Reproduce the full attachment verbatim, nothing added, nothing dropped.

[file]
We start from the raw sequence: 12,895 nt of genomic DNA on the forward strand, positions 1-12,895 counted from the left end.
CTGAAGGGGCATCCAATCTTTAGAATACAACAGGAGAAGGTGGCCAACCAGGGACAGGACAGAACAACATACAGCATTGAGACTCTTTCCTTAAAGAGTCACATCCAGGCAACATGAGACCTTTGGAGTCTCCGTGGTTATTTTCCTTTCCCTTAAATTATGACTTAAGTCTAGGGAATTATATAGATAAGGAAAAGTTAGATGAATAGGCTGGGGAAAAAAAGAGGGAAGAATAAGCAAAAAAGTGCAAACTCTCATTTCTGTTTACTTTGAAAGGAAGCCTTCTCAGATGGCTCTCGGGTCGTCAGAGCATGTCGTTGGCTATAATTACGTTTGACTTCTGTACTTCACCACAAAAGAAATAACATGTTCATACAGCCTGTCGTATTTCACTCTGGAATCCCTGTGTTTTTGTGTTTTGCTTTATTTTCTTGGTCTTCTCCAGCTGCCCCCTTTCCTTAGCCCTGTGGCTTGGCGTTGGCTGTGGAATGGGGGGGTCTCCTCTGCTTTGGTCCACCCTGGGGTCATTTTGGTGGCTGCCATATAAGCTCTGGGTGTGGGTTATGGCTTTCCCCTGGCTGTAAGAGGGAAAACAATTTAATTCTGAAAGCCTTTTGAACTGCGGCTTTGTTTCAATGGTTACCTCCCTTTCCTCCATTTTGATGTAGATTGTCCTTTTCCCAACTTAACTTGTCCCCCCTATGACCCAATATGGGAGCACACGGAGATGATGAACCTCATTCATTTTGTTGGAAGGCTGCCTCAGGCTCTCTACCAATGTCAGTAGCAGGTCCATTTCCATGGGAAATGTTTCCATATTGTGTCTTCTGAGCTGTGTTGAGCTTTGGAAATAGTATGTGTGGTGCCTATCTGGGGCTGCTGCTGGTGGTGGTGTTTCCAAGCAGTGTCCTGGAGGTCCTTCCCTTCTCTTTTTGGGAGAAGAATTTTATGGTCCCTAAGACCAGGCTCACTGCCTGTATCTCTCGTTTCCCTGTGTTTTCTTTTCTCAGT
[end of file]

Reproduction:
We start from the raw sequence: 12,895 nt of genomic DNA on the forward strand, positions 1-12,895 counted from the left end.
CTGAAGGGGCATCCAATCTTTAGAATACAACAGGAGAAGGTGGCCAACCAGGGACAGGACAGAACAACATACAGCATTGAGACTCTTTCCTTAAAGAGTCACATCCAGGCAACATGAGACCTTTGGAGTCTCCGTGGTTATTTTCCTTTCCCTTAAATTATGACTTAAGTCTAGGGAATTATATAGATAAGGAAAAGTTAGATGAATAGGCTGGGGAAAAAAAGAGGGAAGAATAAGCAAAAAAGTGCAAACTCTCATTTCTGTTTACTTTGAAAGGAAGCCTTCTCAGATGGCTCTCGGGTCGTCAGAGCATGTCGTTGGCTATAATTACGTTTGACTTCTGTACTTCACCACAAAAGAAATAACATGTTCATACAGCCTGTCGTATTTCACTCTGGAATCCCTGTGTTTTTGTGTTTTGCTTTATTTTCTTGGTCTTCTCCAGCTGCCCCCTTTCCTTAGCCCTGTGGCTTGGCGTTGGCTGTGGAATGGGGGGGTCTCCTCTGCTTTGGTCCACCCTGGGGTCATTTTGGTGGCTGCCATATAAGCTCTGGGTGTGGGTTATGGCTTTCCCCTGGCTGTAAGAGGGAAAACAATTTAATTCTGAAAGCCTTTTGAACTGCGGCTTTGTTTCAATGGTTACCTCCCTTTCCTCCATTTTGATGTAGATTGTCCTTTTCCCAACTTAACTTGTCCCCCCTATGACCCAATATGGGAGCACACGGAGATGATGAACCTCATTCATTTTGTTGGAAGGCTGCCTCAGGCTCTCTACCAATGTCAGTAGCAGGTCCATTTCCATGGGAAATGTTTCCATATTGTGTCTTCTGAGCTGTGTTGAGCTTTGGAAATAGTATGTGTGGTGCCTATCTGGGGCTGCTGCTGGTGGTGGTGTTTCCAAGCAGTGTCCTGGAGGTCCTTCCCTTCTCTTTTTGGGAGAAGAATTTTATGGTCCCTAAGACCAGGCTCACTGCCTGTATCTCTCGTTTCCCTGTGTTTTCTTTTCTCAGT